Natural Remedies for Cuts Columbus OH
Sports Medicine Grant & Orthopaedic Associate
Mid-Ohio Surgical Associates Inc
Medicare Accepted: No
Workmens Comp Accepted: No
Accepts Uninsured Patients: No
Emergency Care: No
MidOhio Cardiology & Vascular Consultants Inc
By Carolyn Barry
A sweet solution for healing everything from cuts and grazes to stomach ulcers and burns may live right in our cupboards: honey. The sticky stuff’s high concentration of sugars—around 84 percent—kills microorganisms by literally sucking water out of them by osmosis, and its natural acidity also creates an inhospitable environment for microbes in the wound. More powerful still, honey contains small amounts of hydrogen peroxide, which kills infection-causing bugs.
Spreading honey on your cuts and scrapes not only stops the spread of infection but also stimulates your immune system, helping you heal faster and reducing scarring. In fact, a recent study in India found honey healed burns better and with less pain and scarring than the standard treatment of silver sulfadiazine. “There are a lot of advantages to using honey, even if the wound is not infected,” says biochemist and honey expert Peter Molan, PhD.
Some honeys pack a more powerful punch than others. “All honeys have the anti-inflammatory promoting agents,” Molan says, “but as far as antibiotics go, there is a huge variation between honeys.” New Zealand’s Manuka honey, for example, and its Australian cousin, Jellybush, are the only known honeys that kill all types of microbes—including those resistant to all other treatments. The Australian and British governments have, in fact, approved their medical use for wounds.
Although Manuka and Jellybush are the antibacterial rock stars, you can use any type of honey to heal wounds. Look for raw, unpasteurized honey, since heat can destroy some of its healing properties.
Spread about 1 tablespoon onto a 4-inch-by-4-inch gauze pad and seal the wound. Change the dressing twice daily. For stomach ulcers and digestive ailments, eat 1 teaspoon of honey on toast or fruit 20 minutes before each main meal. Since honey can contain small amounts of botulism bacteria, don’t give honey to infants younger than 12 months old.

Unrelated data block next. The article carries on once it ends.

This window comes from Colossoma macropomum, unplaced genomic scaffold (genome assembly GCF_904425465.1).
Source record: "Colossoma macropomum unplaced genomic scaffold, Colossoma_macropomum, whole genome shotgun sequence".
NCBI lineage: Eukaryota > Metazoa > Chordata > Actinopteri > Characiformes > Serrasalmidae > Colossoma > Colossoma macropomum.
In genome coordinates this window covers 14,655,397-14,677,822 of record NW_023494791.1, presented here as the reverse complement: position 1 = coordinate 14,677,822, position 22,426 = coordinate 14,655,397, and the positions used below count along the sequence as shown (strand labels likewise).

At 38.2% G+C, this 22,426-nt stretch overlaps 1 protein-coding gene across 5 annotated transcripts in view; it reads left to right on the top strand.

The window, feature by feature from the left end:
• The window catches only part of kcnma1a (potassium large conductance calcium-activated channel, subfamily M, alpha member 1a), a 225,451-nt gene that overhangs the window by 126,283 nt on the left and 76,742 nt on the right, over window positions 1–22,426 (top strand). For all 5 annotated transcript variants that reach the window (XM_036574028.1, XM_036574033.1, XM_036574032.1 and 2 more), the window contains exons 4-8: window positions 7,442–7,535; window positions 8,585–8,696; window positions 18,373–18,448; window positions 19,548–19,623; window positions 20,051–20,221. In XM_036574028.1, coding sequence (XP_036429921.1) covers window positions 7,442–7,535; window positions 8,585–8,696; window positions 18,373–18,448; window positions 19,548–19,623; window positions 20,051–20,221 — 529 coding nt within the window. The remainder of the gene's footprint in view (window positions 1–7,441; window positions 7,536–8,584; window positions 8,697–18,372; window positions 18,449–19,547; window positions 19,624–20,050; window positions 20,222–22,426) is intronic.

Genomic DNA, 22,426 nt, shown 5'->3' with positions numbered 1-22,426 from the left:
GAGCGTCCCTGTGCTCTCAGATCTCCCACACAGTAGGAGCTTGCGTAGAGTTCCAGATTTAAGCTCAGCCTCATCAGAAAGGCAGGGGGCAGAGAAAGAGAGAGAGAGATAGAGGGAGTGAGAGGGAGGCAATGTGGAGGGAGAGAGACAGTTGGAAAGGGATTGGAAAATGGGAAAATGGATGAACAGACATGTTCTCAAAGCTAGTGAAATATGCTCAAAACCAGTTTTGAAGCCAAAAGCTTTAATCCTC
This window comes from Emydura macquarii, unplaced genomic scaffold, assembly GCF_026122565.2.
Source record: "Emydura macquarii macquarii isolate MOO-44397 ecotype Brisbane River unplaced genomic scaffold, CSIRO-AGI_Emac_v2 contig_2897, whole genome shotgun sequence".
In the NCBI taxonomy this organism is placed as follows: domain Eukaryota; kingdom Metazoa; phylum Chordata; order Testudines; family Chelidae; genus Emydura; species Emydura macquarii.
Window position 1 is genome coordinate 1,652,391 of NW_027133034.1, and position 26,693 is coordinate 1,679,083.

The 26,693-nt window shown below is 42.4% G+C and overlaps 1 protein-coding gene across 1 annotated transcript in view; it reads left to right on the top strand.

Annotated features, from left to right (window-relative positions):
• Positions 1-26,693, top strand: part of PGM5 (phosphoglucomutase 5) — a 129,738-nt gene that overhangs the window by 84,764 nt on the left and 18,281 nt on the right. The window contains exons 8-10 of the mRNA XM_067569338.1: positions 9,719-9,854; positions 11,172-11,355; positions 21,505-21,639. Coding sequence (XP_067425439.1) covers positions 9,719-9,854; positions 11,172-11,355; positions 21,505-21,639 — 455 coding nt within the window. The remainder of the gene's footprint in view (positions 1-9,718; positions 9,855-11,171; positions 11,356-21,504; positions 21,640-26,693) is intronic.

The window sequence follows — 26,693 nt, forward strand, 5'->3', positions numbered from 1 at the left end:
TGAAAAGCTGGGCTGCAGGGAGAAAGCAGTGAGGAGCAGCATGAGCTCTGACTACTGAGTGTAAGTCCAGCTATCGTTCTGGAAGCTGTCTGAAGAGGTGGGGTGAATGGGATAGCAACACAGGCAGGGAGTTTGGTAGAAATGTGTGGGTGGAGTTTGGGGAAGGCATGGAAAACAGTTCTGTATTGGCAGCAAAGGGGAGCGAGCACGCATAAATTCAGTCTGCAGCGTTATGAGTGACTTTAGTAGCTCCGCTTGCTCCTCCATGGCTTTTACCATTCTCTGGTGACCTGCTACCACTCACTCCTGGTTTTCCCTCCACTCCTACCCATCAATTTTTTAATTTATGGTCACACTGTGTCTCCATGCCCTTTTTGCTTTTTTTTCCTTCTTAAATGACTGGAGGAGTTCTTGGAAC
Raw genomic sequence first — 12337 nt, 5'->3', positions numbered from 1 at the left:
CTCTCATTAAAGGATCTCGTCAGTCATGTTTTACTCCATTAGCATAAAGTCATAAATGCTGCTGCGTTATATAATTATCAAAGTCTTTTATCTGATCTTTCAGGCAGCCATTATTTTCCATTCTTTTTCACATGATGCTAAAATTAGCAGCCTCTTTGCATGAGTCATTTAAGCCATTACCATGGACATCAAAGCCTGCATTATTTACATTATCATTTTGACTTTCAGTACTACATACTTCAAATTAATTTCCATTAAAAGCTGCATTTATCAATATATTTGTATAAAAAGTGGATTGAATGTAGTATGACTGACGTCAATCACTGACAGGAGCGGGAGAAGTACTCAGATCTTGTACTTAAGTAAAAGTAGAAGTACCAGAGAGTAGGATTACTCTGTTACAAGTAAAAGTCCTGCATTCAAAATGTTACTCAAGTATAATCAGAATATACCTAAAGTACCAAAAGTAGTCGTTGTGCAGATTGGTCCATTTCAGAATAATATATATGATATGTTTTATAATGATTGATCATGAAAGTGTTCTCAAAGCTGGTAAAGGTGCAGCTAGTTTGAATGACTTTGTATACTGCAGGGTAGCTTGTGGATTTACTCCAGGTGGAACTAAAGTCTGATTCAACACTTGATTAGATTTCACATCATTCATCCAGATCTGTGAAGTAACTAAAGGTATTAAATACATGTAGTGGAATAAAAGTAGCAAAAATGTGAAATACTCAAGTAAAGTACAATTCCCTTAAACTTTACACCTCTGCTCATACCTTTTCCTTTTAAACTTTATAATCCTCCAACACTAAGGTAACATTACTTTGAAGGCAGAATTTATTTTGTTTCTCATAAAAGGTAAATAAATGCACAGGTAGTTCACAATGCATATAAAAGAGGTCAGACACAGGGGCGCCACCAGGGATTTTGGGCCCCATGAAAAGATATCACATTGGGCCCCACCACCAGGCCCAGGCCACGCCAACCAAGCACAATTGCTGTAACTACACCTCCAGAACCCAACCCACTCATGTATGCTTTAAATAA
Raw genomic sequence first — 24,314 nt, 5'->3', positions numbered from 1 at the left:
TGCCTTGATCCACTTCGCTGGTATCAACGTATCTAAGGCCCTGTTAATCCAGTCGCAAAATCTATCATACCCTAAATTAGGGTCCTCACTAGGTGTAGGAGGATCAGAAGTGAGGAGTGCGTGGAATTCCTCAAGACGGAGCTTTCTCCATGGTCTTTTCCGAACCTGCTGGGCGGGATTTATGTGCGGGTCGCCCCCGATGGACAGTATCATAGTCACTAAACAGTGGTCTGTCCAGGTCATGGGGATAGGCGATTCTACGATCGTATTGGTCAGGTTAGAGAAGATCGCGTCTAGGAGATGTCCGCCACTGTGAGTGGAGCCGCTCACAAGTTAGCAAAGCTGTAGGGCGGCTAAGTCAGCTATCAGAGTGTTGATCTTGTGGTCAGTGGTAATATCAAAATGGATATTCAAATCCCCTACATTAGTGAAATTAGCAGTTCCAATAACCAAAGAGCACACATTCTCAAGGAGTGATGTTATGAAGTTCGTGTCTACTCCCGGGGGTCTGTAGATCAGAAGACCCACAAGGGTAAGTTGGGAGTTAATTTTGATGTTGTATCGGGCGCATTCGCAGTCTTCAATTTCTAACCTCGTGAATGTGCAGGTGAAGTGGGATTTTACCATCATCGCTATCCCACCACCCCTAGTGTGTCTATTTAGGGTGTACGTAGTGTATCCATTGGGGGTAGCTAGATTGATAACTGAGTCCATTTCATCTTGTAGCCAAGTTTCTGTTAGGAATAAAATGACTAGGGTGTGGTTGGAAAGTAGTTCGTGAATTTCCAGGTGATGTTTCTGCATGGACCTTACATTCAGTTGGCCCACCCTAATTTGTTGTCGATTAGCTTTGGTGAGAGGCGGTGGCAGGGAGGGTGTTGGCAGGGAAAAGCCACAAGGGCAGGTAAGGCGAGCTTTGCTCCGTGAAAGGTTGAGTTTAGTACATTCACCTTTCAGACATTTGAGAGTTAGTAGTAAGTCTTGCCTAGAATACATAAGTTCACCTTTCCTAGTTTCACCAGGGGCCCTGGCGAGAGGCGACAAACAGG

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Cookies, Cake, and Pie, Oh My!
Dates: 12/21/2013 – 12/21/2013
Worthington Place Columbus
7227 North High Street
Spend 3 delicious hours touring specialty bakeries in Columbus. Itinerary may change as we find new venues to introduce to you.
Jorgensen Farms 3rd Sunday Supper
Dates: 12/15/2013 – 12/15/2013
Jorgensen Farms Westerville
5851 E. Walnut Street
As our guest, you'll be greeted by our hosts the farmers and offered an informal tour of the farm and firsthand knowledge of how the food was produced. Our menu is inspired by the day's harvest. You'll enjoy the diversity of foods fresh from the farm, prepared on site by professional chefs. Meals are served, rain or shine; outdoors, when weather permits, and otherwise on the farm house porch or in the post and beam barn. Given the whims of the weather, Mother Nature, and the chef, actual meals may vary slightly from the posted menu. Please note that all Third Sunday Farm Table events are BYOB - we invite you to bring your favorite beverage of choice to enjoy or share responsibly. All dinners start at 5pm. Adults only please. For more information, and specific menus for each month please visit our website www.jorgensen-farms.com